Tall Drink of Nerd: Ghost Writer
a blogumn by Amy Robinson
My husband thinks I am a secret emo-girl. He is basing this label on my fascination with cemeteries. Big or small it doesn’t matter, any cemetery we drive past makes me tug on his arm and ask him to stop so we can shoot some pictures of the Dirt Nap Motel.
Honestly, cemeteries just get my imagination going. The hallowed ground could be in a big city or rural back-road, I will want to hop out and examine the histories, the abbreviated life stories. In today’s terms, the headstone quote is like your final micro-blog on Twitter or Facebook status update: “Mother to Harvey and Edith”, “Angel in Heaven”, or the one I thought was odd as a farewell “No More Pain.” It could be your last thought or what your family thinks your last thought would (or should) be.
It’s no mystery to me why I’m relaxed in the cemetery. My paternal Grandma died when I was 8. Her resting place is just off the narrow park road that borders the wheat field to the west of our tiny town. I visited her grave a lot when I was a miserable teenager, talking my troubles out to her and the deep purple marble that bore her name. I got comfortable in the Haxtun burial ground, spending a lot of time reading headstones and imagining relatives, friends, loved ones who were lost. There were lots of folks who’d lived full, long lives. There were also plots that radiated sadness; many teens who had died in car crashes on our country dirt roads; rows of babies lost to the flu epidemic in 1918; so many stories, so many ordinary tales waiting to be told.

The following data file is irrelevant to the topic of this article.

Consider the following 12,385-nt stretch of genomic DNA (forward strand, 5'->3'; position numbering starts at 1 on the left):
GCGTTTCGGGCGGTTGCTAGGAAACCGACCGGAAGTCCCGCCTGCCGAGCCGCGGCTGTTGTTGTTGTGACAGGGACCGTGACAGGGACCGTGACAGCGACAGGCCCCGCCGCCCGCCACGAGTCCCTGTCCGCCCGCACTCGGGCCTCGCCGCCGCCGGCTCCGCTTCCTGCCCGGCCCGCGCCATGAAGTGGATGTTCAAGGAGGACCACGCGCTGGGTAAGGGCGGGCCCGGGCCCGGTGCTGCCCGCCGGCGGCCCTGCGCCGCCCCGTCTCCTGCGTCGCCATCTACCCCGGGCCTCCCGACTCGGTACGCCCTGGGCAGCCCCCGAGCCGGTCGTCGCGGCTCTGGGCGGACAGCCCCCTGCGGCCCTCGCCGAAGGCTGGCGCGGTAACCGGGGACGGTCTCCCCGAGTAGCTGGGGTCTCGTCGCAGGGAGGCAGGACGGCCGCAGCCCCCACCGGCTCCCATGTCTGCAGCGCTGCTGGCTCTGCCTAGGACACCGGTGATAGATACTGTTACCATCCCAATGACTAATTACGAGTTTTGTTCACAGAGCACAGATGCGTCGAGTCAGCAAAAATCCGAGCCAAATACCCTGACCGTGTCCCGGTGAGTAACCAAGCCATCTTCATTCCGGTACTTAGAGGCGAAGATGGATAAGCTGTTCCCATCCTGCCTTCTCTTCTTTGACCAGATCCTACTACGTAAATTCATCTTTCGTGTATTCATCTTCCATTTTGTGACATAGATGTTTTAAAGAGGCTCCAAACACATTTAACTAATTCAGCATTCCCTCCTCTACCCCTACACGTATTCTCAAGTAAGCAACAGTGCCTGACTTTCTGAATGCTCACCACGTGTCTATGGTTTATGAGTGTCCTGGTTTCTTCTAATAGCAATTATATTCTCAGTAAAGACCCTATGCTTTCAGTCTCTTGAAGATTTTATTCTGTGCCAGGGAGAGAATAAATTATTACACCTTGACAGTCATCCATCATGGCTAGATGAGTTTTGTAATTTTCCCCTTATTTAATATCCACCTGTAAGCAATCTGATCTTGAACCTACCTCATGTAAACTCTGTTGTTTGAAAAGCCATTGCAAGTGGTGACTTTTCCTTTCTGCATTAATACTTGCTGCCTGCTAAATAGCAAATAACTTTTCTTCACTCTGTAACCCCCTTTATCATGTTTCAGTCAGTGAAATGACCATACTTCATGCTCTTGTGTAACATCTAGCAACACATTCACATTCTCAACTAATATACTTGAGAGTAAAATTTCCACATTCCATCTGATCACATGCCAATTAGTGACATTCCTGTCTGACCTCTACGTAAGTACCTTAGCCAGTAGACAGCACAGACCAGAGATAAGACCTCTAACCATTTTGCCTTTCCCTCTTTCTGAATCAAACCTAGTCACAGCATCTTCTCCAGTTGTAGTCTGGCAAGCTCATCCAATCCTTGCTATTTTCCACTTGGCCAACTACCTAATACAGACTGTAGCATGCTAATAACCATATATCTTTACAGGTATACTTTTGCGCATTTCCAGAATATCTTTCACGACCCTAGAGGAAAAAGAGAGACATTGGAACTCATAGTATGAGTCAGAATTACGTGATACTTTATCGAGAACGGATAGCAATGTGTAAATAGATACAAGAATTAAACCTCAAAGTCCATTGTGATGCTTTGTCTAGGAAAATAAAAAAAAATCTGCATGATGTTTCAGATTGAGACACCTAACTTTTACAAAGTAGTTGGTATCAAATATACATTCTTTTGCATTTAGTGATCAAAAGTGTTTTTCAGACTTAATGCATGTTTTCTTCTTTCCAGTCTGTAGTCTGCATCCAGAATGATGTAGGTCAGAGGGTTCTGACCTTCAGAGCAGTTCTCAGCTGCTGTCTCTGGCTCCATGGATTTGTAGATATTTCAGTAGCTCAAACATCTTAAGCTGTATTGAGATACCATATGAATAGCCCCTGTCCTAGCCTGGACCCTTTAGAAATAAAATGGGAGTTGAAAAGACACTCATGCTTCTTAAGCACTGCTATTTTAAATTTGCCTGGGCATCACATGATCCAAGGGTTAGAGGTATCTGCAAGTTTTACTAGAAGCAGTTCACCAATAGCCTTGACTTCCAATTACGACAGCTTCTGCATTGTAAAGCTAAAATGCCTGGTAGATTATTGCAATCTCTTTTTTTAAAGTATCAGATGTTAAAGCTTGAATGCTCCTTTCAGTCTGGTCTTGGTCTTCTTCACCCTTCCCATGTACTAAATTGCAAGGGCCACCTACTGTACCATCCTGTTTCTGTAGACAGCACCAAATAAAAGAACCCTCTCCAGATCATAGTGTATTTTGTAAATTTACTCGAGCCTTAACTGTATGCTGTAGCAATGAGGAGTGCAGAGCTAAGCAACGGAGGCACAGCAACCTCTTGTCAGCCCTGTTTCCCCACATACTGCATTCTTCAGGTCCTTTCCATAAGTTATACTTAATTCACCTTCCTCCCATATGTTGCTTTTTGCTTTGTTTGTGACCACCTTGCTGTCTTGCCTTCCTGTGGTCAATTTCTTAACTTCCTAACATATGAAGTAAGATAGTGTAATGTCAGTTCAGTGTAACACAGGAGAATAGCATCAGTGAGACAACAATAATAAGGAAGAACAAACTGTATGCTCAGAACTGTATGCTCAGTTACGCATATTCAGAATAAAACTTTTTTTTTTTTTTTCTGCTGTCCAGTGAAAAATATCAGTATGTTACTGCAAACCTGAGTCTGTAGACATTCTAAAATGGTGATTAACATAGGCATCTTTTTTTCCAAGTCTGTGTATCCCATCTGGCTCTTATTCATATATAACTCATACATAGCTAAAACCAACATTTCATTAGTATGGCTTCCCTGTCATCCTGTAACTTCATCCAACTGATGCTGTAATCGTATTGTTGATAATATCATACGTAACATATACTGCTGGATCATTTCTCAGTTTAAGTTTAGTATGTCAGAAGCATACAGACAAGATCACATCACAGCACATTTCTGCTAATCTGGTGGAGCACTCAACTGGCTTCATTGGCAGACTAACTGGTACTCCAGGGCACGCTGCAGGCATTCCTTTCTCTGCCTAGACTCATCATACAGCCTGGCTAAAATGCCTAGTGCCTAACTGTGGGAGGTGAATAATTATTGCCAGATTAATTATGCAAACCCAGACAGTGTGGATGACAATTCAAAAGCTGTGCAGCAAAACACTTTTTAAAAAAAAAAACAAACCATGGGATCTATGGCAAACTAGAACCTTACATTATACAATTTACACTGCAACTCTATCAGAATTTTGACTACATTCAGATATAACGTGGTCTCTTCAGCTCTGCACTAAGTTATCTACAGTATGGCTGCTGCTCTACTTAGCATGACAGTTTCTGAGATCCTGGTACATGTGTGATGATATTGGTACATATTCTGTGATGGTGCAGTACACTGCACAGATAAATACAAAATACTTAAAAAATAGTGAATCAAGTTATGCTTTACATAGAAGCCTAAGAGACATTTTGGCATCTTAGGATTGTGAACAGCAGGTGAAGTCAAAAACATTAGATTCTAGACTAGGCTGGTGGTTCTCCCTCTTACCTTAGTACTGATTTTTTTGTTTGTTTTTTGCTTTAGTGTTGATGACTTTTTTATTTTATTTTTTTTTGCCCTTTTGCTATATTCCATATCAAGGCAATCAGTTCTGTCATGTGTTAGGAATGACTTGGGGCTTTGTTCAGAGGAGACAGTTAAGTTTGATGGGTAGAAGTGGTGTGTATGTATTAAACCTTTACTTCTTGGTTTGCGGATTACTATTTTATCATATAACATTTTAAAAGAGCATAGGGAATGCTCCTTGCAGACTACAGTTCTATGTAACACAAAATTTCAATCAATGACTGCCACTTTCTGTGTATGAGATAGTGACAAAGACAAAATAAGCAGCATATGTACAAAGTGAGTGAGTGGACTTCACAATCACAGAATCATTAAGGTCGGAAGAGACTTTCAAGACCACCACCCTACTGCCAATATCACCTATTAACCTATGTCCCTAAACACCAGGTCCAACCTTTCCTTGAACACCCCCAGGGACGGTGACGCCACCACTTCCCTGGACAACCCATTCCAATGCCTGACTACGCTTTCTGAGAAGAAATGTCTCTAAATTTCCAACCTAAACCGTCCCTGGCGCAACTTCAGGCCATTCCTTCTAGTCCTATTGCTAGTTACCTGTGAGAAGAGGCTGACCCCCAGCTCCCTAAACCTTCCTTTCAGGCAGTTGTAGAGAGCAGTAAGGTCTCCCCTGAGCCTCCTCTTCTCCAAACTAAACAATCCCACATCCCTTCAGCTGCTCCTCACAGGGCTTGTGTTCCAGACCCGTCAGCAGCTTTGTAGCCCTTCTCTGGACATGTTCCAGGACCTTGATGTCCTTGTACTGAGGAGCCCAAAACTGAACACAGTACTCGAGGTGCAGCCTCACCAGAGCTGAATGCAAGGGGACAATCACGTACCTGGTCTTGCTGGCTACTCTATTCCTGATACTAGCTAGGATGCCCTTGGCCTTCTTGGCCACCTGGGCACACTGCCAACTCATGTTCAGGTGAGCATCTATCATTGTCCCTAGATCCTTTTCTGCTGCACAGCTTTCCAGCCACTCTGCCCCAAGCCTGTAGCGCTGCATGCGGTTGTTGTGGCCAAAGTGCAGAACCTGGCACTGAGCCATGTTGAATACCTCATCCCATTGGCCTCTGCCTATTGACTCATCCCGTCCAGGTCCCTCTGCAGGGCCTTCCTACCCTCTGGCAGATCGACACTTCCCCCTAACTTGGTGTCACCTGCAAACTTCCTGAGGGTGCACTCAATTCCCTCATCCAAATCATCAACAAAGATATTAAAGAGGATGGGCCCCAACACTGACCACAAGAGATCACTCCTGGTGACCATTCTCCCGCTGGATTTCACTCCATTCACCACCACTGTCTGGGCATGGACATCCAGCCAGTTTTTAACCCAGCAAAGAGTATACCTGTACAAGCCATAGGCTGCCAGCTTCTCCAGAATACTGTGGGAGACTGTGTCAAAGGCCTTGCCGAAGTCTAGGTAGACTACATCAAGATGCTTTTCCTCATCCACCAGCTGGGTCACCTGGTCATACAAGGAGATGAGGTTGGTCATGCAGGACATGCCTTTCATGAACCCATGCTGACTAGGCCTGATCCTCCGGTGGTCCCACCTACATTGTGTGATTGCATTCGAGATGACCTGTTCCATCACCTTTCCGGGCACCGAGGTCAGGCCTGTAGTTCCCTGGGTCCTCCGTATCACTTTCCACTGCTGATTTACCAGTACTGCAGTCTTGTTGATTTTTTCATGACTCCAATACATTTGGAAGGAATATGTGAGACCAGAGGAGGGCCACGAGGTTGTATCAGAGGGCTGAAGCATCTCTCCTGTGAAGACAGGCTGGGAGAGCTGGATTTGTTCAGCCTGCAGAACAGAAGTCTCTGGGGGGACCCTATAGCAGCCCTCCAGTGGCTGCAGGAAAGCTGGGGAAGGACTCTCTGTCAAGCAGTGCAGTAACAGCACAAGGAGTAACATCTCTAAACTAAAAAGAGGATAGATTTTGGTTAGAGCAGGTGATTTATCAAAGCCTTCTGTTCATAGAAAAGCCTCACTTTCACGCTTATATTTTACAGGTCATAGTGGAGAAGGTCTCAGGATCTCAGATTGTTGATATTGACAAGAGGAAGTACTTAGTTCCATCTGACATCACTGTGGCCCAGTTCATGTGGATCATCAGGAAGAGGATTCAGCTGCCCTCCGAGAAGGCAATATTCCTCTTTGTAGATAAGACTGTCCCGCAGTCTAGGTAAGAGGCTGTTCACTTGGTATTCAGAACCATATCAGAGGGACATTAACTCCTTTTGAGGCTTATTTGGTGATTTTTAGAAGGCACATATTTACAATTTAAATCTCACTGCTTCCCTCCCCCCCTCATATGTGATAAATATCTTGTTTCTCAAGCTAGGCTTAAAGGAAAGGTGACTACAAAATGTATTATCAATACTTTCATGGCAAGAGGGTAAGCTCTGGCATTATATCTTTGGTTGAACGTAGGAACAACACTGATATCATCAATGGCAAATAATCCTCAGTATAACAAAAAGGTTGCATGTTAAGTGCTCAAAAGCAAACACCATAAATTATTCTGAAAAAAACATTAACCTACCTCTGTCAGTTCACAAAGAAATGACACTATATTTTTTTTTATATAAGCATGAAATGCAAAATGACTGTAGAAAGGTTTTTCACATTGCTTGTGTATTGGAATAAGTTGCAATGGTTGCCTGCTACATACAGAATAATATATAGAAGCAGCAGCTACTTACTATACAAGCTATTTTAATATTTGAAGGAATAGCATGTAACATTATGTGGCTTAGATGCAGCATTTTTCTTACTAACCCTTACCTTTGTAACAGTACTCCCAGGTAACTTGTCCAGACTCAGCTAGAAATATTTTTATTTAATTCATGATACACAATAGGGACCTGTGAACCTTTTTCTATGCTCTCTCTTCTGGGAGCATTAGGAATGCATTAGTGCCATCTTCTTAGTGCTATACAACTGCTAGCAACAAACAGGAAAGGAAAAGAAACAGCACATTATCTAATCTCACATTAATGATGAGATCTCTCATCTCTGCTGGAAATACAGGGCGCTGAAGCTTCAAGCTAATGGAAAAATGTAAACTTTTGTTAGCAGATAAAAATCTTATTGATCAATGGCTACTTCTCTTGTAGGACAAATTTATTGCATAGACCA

When I left town for college, I located the closest cemetery to campus and would drive there for a little peace whenever I felt overwhelmed or needed to practice lines for plays.
The only weird thing about my love for plots of land covered with marble statues and rectangles of newly laid grass, is that I am creeped out by the idea of ghosts.
This chilled-spine feeling isn’t a static thing. Some days I totally do not believe in spirits, some days every mound of grass, crypt or angel statue is a vessel for the woe of the body planted beneath.
Last week, I visited the Westwood cemetery for a creativity boost and to shoot some pictures of interesting memorials. The Westwood cemetery is a very eerie place, with graves dating back to the late 1800’s. I’d estimate that 75% of the angel statues have lost their heads and/or broken their wings, which is spooky enough even in broad daylight. Then I spotted a lone crypt in the field holding the remains of a husband and wife. When I moved in for about 5 shots, I felt my hair stand on end and my skin get clammy. Later, when I downloaded the pix, I noticed 2 orbs of light in the gated entrance of that crypt. GHOSTS! I got proof of ghosts!
I had to share my Ghosthunters moment. When Seen got home from work, I showed him the pictures. He took the creepy right out of me though when he pointed out that the orb light was in front of the metal crypt gate.
Oh and just in case I didn’t believe that, some other pics from that day had the exact same lens flare. Apparently, I need to carry my lens hood.
I’m kinda bummed it wasn’t ghosts, but mostly relieved. Hey, at least it gave me a good idea for a scary story.